Safeminds Reviews Contradicting Examine on Maternal Smoking and Autism
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New study contradicts last month’s study, which shows an association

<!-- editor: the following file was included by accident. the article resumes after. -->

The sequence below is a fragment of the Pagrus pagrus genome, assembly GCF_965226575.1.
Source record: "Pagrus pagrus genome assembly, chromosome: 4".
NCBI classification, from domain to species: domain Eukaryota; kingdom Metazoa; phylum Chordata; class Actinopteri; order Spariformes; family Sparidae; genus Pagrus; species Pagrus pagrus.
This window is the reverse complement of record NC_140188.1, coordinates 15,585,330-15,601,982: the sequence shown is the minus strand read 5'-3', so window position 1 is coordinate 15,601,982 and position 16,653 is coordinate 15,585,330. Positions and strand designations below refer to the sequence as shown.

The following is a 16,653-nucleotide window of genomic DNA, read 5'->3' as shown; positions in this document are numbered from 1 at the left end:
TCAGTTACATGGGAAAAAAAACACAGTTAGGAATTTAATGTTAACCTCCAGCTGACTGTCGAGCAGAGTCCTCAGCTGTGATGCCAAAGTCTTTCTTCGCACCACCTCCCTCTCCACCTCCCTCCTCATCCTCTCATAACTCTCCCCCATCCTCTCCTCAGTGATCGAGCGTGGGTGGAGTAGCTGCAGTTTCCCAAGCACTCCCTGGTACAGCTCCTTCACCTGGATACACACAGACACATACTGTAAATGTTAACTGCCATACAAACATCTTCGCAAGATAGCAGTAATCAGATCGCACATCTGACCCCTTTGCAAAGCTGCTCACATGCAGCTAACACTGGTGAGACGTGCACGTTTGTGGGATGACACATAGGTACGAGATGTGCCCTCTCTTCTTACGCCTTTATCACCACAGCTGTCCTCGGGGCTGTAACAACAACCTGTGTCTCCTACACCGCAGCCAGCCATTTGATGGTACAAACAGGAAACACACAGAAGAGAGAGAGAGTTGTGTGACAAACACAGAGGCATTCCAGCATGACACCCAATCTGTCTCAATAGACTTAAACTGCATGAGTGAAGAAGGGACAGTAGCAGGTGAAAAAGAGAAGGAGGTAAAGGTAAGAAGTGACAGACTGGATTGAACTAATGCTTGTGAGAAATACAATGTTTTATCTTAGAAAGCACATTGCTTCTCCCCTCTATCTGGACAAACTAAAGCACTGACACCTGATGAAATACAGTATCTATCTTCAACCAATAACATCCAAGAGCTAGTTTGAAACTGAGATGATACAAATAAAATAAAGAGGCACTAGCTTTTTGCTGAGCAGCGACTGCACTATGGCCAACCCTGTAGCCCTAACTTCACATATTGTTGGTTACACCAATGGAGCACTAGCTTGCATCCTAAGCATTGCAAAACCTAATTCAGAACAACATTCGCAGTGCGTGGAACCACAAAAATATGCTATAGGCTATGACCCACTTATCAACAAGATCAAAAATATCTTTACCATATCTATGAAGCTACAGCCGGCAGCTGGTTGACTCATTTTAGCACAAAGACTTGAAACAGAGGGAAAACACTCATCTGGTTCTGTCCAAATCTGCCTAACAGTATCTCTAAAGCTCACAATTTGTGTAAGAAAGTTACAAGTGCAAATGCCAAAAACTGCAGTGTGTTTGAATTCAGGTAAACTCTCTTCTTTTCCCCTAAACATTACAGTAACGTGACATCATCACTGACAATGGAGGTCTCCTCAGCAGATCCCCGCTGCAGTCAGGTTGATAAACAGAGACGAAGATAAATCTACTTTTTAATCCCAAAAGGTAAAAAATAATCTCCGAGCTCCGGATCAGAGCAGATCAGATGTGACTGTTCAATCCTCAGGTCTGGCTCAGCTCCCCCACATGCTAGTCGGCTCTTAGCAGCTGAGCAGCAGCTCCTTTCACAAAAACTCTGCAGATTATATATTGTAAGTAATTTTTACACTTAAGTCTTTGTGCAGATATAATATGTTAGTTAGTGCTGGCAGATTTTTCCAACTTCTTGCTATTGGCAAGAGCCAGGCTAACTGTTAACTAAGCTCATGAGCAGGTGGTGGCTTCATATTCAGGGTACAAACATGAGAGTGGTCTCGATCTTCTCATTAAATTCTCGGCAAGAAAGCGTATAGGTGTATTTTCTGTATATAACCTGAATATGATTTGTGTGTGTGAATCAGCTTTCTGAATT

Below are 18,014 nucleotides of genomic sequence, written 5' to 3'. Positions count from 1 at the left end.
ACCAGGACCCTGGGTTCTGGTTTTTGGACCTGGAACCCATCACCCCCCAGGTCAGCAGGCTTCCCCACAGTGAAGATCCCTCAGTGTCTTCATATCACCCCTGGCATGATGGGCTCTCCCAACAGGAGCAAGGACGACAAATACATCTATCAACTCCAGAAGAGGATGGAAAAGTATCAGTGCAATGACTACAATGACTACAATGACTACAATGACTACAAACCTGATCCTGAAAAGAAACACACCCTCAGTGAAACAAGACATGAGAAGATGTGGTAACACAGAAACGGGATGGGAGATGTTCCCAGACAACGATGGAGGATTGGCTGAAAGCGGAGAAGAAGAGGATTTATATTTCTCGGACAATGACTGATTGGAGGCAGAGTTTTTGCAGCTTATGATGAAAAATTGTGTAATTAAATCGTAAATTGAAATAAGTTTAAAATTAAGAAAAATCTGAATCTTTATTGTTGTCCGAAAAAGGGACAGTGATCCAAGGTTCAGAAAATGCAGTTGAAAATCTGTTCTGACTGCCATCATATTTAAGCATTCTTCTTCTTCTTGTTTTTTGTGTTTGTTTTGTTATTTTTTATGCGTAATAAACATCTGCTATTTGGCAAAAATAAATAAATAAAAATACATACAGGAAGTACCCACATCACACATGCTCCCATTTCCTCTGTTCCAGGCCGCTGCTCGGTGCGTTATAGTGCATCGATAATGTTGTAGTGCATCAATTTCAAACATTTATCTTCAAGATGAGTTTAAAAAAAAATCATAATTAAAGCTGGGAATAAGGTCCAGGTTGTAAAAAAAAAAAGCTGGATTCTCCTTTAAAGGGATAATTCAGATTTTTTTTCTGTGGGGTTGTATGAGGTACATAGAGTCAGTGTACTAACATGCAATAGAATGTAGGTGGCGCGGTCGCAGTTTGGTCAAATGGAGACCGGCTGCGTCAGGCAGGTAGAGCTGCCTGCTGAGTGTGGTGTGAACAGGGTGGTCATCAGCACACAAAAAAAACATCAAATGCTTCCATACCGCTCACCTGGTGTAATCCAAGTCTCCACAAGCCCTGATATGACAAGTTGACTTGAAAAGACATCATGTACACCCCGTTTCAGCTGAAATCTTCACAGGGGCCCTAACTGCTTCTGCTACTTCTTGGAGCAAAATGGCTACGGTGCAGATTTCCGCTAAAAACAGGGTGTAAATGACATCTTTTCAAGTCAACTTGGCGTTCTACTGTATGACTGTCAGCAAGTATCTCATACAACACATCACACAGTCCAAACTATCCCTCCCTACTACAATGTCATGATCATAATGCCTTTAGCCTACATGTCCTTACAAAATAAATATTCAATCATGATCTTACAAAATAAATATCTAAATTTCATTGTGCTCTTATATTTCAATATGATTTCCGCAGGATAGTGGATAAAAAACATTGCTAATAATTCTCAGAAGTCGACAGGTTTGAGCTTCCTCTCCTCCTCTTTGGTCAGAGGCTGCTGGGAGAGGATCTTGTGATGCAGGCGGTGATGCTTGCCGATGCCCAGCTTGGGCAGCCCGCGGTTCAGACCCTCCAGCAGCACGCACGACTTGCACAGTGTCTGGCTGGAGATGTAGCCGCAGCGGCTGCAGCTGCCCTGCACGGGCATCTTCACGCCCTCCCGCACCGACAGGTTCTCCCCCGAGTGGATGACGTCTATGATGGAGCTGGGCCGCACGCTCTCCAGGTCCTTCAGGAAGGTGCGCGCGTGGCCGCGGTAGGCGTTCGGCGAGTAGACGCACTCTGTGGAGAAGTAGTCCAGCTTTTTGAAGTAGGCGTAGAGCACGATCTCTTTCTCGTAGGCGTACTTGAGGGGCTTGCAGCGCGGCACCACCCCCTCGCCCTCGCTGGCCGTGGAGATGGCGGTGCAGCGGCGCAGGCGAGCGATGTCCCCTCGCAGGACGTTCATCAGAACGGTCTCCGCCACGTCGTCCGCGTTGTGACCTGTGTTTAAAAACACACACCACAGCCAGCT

Citing that research on in utero exposure to maternal environmental tobacco smoke (ETS) or active maternal smoking and the development of autism spectrum disorder (ASD) has been contradicting, researchers at the California Department of Health took cotinine levels in utero studied as a measure of tobacco exposure. The results of their new study were recently published in Autism Research, the official journal of the International Society of Autism Research (INSAR). To conduct this research, the study’s authors measured cotinine levels in blood samples taken from women in their second trimester. A total of 498 ASD cases and 499 controls born in California between 2011 and 2012 were retrieved for this investigation. The research team also received self-reported cigarette smoking habits of mothers during and immediately before pregnancy, as well as other relevant information from birth registries. After evaluating the data on maternal cotinine concentrations, the researchers found no association between in utero exposure to tobacco smoke from maternal ETS exposure or from active smoking and ASA. This finding contradicts a study a few weeks ago that reported that heavy smoking during pregnancy was linked to autism in offspring. Last month’s study concluded by relating California birth registries to cases of autism maintained by the California Department of Developmental Services. However, this new study is the first to measure cotinine in the mother’s blood during pregnancy and then examine the chemical’s link to the development of autism in offspring. The March of Dimes, an organization that advocates the health of all pregnant mothers and babies, compiles a list of dozens of health risks for infants born to smoking mothers. Interestingly, autism is not on their list, which confirms the conclusion of this new study and also provides additional evidence that maternal smoking during pregnancy does not fuel the autism epidemic.